The orthopedic surgeon chosen by Mr. Handyman's worker's compensation administrator was OrthoIndy. Wharton was sent to OrthoIndy for an examination on July 29, 2011, and was subsequently further restricted to "sit down work only." (Exhibit 4, p. 4). At the following medical appointment on August 4, 2011, Furrer instructed Ms. Harper to attend the appointment with Wharton. Ms. Harper accompanied Wharton into the examination room. Wharton did not verbally object to Ms. Harper accompanying him into the room, nor did he expressly invite or consent to her being present. During the examination, Ms. Harper answered some of the doctor's questions regarding whether Mr. Handyman was honoring the medical restrictions placed on Wharton's work. Wharton informed the physician that Mr. Handyman had been requiring him to go out on jobs and do his regular work. The physician advised Wharton that he had a meniscus tear in his right knee and was being scheduled for surgery on August 18, 2011.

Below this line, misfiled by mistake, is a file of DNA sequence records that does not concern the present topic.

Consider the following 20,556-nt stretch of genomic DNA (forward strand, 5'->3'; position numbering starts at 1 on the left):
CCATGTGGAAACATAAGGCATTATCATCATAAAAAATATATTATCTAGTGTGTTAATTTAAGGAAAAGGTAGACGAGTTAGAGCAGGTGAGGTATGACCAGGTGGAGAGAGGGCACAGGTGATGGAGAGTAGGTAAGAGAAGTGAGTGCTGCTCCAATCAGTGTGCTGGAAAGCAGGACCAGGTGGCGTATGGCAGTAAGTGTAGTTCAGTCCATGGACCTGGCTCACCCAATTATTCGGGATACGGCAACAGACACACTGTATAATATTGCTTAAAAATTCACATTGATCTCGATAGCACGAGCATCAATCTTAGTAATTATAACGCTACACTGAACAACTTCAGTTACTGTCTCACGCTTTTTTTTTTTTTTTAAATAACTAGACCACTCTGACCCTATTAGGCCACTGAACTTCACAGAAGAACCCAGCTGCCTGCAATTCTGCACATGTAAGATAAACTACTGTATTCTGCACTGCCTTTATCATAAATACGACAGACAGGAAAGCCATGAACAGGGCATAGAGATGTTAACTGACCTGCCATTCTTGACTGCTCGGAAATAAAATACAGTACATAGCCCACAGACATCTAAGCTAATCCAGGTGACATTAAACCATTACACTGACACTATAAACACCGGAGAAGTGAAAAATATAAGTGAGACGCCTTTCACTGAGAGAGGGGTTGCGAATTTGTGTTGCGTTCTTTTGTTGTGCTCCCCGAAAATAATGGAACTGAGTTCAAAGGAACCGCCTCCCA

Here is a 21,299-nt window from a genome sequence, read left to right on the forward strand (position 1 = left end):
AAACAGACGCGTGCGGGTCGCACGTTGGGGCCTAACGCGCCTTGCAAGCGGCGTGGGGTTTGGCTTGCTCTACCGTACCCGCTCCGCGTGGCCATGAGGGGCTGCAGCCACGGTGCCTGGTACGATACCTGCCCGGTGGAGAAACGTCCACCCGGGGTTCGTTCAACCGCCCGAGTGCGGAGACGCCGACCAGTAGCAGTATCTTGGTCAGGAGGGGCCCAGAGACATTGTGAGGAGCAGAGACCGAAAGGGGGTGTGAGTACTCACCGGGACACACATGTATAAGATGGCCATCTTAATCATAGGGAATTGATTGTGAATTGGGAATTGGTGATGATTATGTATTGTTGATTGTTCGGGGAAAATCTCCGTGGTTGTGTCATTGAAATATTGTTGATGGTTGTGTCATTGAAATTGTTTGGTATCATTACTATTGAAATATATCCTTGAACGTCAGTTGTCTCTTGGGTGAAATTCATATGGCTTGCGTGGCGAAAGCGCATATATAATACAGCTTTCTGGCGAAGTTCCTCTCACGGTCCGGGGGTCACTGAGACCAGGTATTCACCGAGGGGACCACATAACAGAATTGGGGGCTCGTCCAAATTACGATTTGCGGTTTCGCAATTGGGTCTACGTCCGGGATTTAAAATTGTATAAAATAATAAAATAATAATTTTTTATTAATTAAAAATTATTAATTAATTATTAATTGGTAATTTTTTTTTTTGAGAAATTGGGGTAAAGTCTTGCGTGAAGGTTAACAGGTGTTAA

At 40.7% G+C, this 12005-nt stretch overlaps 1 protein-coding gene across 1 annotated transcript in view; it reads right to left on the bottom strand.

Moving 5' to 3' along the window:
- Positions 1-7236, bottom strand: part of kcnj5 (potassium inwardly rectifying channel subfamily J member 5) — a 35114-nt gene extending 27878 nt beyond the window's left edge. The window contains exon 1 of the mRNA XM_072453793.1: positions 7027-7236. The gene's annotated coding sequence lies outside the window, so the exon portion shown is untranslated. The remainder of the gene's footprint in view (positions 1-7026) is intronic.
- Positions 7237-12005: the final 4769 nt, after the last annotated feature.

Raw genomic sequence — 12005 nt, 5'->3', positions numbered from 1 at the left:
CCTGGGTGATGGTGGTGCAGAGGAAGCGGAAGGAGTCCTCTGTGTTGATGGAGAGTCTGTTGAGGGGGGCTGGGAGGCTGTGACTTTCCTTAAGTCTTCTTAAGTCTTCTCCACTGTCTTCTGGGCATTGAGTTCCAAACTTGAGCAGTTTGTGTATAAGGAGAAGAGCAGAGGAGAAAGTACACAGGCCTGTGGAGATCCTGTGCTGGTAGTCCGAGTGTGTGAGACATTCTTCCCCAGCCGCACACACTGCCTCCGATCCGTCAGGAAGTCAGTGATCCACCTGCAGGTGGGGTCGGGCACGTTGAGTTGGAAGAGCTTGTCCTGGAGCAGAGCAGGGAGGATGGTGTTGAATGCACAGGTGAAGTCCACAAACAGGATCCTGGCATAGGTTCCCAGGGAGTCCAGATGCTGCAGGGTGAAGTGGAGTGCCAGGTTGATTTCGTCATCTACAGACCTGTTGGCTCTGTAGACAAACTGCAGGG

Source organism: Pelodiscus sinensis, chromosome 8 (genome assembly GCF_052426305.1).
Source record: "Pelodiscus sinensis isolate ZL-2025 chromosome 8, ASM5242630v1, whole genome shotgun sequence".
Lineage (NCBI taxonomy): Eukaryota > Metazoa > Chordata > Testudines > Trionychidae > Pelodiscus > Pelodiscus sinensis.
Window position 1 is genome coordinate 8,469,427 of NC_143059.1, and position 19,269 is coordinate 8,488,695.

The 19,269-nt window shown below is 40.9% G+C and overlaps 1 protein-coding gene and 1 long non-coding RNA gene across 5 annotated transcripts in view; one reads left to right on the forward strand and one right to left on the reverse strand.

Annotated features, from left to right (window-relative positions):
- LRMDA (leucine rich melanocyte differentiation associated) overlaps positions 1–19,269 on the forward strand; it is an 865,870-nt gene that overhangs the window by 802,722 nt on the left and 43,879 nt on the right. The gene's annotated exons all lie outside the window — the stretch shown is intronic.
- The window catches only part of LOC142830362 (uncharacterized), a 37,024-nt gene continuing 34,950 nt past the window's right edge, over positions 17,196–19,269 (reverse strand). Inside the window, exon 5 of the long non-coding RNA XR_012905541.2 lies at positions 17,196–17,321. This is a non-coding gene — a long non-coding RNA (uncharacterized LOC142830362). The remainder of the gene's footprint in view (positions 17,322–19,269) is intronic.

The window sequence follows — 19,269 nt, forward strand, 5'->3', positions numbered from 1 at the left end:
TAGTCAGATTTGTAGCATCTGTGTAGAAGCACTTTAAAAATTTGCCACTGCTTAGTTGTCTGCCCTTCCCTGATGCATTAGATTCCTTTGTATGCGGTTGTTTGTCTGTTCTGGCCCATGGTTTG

Immediately following the August 4, 2011 appointment, Wharton and Ms. Harper returned to the Mr. Handyman office. Furrer then instructed Ms. Harper to drive with Wharton to his home in the Mr. Handyman van that was assigned to him, and Furrer followed in his vehicle. At his home, Wharton was instructed to clean out the van, return all Mr. Handyman equipment and material, and turn over the keys to the van. Ms. Harper then drove away with the van. Wharton confronted Furrer and asked if he was being fired, but Furrer denied that he was terminating him. Approximately one week later, Wharton received a letter from Mr. Handyman backdated to August 4, 2011, advising him that he was terminated for "cause, " but the letter provided no further explanation of the reason for termination.